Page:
Any closer has seen hundreds of Tax Certificates. Seasoned closers have probably seen thousands. Tax Certificates have evolved over the years from a hand typed legal sized hand signed Tax Certificate of the 90’s to the modern multi-colored PDF files we know today. What has not changed are the basics of any Tax Certificate; CAD information, Tax Bill information and notes. Today, I’ll share with you how I read a Tax Certificate and what I am looking for while I do.
First stop, CAD information. The very first thing I look at on a Tax Certificate is the legal description. Does it match the order or commitment? Is there anything in the legal that raises a red flag like UDI (Undivided Interest which can mean additional owners), IMP ONLY (Is this a Mobile Home with no land meaning most likely it is Personal Property), AG or NON-AG (Is this only part of the property because the CAD split it into AG and NON-AG parcels for assessing)?
If everything matches and there are no red flags I move on to the address. Does the address match the order? Does the situs address match the mailing address? This is very important and cannot be understated. If the situs address does not match the mailing address that means the owner most likely does not live in the property. Further this means the owner would not be eligible for some of the standard exemptions like Homestead or Over 65. If the situs and mailing addresses do not match, I immediately move to the exemptions section and see if any exemptions are present. If there are exemptions present, then questions need to be asked to the seller regarding the property’s status.
Next for review is the value section. Is there an improvement, should there be? Does the property have an AG exemption? While looking at the value of the property now is when I will look at the WOE (Without Exemption Estimate). The WOE is a calculation of the tax rates (combined) times the Market Value. Is the WOE Estimate higher than the tax summary or is it exactly the same as the summary? If the WOE is higher, I would expect to see at least one exemption in the exemption summary. If it is exactly the same (or a penny off) then I would expect to see no exemptions present. If the WOE is higher than the tax summary and no exemptions are present you should contact your Tax Certificate provider as something is off.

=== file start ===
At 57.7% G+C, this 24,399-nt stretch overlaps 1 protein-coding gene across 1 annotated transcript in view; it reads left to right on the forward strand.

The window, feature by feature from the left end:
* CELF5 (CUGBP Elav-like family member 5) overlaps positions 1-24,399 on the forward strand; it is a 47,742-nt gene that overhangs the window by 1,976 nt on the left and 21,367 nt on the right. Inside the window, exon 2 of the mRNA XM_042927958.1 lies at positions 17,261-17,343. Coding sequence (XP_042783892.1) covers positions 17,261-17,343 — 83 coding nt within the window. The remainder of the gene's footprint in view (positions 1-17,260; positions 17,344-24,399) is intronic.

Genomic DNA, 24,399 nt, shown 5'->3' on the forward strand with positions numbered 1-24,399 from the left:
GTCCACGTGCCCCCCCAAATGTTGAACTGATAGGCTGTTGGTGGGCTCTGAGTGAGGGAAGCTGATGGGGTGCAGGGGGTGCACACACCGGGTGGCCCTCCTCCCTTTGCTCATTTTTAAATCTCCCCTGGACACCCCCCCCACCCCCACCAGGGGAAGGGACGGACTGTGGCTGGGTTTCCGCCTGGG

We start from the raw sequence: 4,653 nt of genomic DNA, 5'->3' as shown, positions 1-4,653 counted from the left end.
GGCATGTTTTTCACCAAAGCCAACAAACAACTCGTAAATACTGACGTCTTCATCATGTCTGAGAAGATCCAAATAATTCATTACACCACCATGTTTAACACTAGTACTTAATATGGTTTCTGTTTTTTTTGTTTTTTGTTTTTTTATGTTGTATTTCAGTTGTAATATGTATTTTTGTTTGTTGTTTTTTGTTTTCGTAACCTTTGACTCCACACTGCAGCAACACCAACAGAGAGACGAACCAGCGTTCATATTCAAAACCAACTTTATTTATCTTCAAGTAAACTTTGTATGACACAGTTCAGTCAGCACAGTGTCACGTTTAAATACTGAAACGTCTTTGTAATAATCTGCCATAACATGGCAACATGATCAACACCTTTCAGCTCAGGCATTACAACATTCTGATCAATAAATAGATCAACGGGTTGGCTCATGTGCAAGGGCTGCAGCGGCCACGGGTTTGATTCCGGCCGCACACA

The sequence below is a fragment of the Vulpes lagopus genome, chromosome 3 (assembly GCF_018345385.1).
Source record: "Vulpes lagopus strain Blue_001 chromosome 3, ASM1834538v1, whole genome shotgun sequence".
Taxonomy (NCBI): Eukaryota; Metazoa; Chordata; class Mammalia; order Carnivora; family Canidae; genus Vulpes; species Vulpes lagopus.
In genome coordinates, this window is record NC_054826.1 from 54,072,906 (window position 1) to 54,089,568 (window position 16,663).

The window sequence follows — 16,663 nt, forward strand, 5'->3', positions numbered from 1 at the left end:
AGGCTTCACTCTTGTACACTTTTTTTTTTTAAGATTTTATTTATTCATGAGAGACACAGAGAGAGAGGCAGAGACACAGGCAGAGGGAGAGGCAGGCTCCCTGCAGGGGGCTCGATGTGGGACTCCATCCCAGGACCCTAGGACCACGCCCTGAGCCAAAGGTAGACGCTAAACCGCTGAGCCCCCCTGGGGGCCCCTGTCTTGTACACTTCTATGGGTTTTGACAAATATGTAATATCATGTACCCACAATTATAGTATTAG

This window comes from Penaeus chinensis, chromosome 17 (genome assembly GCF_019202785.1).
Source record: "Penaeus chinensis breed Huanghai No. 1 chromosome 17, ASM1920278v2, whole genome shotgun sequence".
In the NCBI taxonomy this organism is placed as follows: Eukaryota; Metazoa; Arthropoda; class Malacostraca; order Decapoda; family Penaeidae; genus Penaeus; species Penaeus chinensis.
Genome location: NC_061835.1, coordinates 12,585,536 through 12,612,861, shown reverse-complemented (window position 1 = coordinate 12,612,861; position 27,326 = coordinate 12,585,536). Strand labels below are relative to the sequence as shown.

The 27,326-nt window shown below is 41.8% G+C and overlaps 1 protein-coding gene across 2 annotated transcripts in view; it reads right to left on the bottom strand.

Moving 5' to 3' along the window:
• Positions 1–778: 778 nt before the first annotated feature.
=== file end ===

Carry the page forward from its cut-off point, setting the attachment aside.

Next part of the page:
Now I am looking at the owner name. Is it a person or a company? Is it the seller? Is it a person’s name but has Living Trust? If it is a person that is usually enough for my review. Closers will want to make sure the owner and seller match. There are times where sales have happened fairly recently, and the CAD will still show the previous owner because CADs are always working one year behind. If the owner is a company, are there any exemptions that a company would not qualify for such as a Homestead or Over 65. More red flags to watch for.
Now that I have reviewed the CAD information I look to see if there are any notes or comments on the Tax Certificate. Notes from Tax Certificate providers can be found usually near the top of the certificate but can sometimes be found within the body or at the end. It is important to know what kind of comments your provider puts on a Tax Certificate and where. Notes can be important if you deal with builders and the lot and block you requested is new for the next tax year. The provider will usually put the lot and block you requested in the notes “ordered as lot 2 block 3 of River Canyon Estates – new for 2022”. Other things you might find in notes include tax suit information, value information that is non-standard (property’s value is in dispute or ARB) or if your property is acreage and was worked by metes and bounds there will be a note about “requested 48.337 acres – reported 92.11 acres”. These are all important comments that should be reviewed and understood to make sure they are accurate for your transaction.
Finally, I quickly review the tax bills section. Are all the bills or entities the same status meaning are they all paid or all due. It is not typical that you see only one entity that is paid while the other are due or vice versa. This would be a red flag for me. Again, I am checking the billed amounts against the WOE Estimates. Are they the same? There should be no exemptions. Are they less? Exemptions should be present. Are they higher? Contact your Tax Certificate provider.
I hope this walkthrough has been helpful for you and maybe given you some additional things to look for when reading a Tax Certificate. Something you would like to add? Have a burning question you have always wanted to ask about Tax Certificates? Drop me a line at Ryon.Alcorn@UnitedTaxCo.com anytime!